Background: Patient safety relies in part on timely review of laboratory and other results by appropriate providers. At our quaternary care, free-standing children’s hospital, providers were directly notified only of “critical” results (<1% of all lab results). While inpatient labs resulted prior to discharge are actively reviewed in the electronic medical record (EMR) by inpatient providers, there was no “closed loop laboratory” system to ensure inpatient labs resulted post-discharge – or any outpatient labs – were reviewed by appropriate providers. Providers devised numerous workarounds to manually track results, and we experienced several sentinel safety events due to delays in reviewing results. Our aim was to ensure that within 12 months, >80% of all non-critical lab results were endorsed within 3 calendar days by the appropriate provider.
Methods: Our interprofessional improvement team represented outpatient and inpatient providers, laboratory medicine, information technology, risk management, project management, and administrative leadership. Using LEAN principles and quality improvement methodology, and leveraging existing EMR functionality, we designed a streamlined process to route labs electronically and document provider review. We first defined “appropriate provider roles” for outpatient tests as the ordering attending and service group and for inpatient tests resulted post-discharge (regardless of when in the admission a test was ordered) as the dischargeattending and service group. We then devised a system to route lab results within the EMR to the appropriate provider (with a daily email prompt) and to a service “pool,” through which other service members could also access their group’s labs. Though anyone could view a result, it could only be “endorsed” by the appropriate provider role. These providers were then expected to act accordingly, e.g. change management, update the patient/ family, and/or forward results to another involved provider.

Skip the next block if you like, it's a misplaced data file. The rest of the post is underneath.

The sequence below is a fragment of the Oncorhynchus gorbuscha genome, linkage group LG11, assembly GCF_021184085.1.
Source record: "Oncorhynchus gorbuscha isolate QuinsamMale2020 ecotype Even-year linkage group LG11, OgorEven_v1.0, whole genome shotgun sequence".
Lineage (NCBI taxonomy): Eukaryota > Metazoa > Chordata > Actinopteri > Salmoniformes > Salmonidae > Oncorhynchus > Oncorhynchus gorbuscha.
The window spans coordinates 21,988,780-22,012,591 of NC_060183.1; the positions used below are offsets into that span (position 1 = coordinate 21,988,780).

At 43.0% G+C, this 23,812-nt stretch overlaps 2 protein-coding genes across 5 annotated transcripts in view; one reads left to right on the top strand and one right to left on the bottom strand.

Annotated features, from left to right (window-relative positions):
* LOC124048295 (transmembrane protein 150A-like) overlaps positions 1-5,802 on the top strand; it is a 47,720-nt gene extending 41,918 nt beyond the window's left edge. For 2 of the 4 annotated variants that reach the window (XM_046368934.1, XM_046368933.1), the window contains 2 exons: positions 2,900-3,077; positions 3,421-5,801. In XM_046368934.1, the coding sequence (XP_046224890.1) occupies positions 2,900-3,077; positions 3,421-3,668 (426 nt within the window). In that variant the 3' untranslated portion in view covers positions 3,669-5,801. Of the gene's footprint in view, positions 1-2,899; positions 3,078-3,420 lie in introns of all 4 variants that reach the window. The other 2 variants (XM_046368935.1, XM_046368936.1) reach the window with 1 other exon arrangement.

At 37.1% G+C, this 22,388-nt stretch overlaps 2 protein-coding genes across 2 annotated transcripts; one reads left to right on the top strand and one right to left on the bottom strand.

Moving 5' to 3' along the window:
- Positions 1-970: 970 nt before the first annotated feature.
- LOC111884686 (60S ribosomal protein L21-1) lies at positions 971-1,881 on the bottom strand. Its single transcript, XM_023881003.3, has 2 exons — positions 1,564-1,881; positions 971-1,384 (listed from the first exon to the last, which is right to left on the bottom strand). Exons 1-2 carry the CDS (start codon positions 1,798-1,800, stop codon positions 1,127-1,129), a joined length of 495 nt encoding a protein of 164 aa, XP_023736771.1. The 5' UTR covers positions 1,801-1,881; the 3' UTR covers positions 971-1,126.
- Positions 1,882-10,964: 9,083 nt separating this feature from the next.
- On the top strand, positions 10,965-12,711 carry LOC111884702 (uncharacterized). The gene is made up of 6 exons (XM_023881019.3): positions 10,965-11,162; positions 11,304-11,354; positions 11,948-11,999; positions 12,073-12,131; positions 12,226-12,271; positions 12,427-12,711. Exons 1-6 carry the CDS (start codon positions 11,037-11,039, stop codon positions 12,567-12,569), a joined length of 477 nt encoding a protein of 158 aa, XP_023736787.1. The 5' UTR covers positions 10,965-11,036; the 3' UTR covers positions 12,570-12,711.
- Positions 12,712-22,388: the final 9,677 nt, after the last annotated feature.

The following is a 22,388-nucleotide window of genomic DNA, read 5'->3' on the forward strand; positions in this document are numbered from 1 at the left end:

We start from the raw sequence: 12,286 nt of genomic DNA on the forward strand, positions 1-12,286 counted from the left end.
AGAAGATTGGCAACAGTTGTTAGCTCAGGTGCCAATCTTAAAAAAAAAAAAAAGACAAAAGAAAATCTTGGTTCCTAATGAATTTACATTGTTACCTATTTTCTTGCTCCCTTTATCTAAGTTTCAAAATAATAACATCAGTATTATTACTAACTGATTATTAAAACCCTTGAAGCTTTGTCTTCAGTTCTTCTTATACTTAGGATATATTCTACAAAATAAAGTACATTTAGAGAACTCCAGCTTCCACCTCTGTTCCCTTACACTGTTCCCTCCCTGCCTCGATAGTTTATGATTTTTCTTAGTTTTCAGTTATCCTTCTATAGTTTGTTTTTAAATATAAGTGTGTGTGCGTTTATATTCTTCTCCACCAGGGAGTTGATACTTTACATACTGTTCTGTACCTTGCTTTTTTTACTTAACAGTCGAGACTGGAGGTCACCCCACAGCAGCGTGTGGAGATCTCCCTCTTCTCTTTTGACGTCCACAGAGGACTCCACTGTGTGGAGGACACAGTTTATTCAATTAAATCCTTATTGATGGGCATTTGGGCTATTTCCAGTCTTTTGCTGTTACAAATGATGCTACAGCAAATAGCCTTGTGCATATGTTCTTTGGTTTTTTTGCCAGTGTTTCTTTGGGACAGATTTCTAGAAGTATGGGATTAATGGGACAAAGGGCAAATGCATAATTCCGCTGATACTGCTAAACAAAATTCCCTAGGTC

Results: We piloted the program at a single, large outpatient site, where compliance has risen to 67% (3 day) and 93% (overall). We then spread to the inpatient setting, where compliance has increased to 63% (3 day) and 86% (overall). Importantly, no serious safety events due to missed lab results have been reported. Further, provider feedback has been overall positive, especially regarding the streamlined workflow, relief at no longer missing lab results, and an enhanced ability to communicate with other involved providers.
Conclusions: Applying LEAN principles and quality improvement methodology, and leveraging existing EMR functionality, we designed a streamlined “closed loop lab” system for outpatient labs and inpatient labs resulted post-discharge. We continue with process enhancements to improve routing accuracy, and with service- and individual-level feedback to achieve 100% compliance. We are now expanding our successes to other results (i.e. surgical pathology, anatomic pathology, radiology) and settings (i.e. emergency department, other outpatient clinics).
To cite this abstract:Pavuluri P, Malkus P, DiFazio M, Perez E, Drothler D, Venus J, Cronin B. Closing the Lab Loop: A Streamlined Process to Ensure Lab Result Accountability. Abstract published at Hospital Medicine 2015, March 29-April 1, National Harbor, Md. Journal of Hospital Medicine. 2015; 10 (suppl 2). https://www.shmabstracts.com/abstract/closing-the-lab-loop-a-streamlined-process-to-ensure-lab-result-accountability/. Accessed January 18, 2020.